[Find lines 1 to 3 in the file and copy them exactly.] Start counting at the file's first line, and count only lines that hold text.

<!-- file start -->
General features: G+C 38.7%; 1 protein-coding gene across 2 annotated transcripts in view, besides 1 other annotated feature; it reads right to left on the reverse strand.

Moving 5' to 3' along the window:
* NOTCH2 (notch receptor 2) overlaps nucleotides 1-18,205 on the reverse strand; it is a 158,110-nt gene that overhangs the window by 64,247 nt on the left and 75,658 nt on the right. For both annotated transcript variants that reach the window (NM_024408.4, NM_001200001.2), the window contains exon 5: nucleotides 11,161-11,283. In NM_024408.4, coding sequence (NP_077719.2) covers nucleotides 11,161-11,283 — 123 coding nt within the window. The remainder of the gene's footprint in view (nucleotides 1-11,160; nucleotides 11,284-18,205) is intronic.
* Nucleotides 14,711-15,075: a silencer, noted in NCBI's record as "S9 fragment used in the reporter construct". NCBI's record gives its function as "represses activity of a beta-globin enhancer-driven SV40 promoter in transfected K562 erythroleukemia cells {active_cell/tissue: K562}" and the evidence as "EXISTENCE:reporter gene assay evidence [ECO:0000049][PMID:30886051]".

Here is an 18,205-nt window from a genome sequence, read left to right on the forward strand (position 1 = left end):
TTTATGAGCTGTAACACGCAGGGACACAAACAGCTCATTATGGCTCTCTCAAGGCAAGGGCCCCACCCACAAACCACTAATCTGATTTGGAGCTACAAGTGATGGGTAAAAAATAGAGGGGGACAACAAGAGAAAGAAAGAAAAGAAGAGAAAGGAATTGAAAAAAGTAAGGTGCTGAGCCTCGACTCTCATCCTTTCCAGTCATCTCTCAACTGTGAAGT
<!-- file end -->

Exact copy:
General features: G+C 38.7%; 1 protein-coding gene across 2 annotated transcripts in view, besides 1 other annotated feature; it reads right to left on the reverse strand.

Moving 5' to 3' along the window:
* NOTCH2 (notch receptor 2) overlaps nucleotides 1-18,205 on the reverse strand; it is a 158,110-nt gene that overhangs the window by 64,247 nt on the left and 75,658 nt on the right. For both annotated transcript variants that reach the window (NM_024408.4, NM_001200001.2), the window contains exon 5: nucleotides 11,161-11,283. In NM_024408.4, coding sequence (NP_077719.2) covers nucleotides 11,161-11,283 — 123 coding nt within the window. The remainder of the gene's footprint in view (nucleotides 1-11,160; nucleotides 11,284-18,205) is intronic.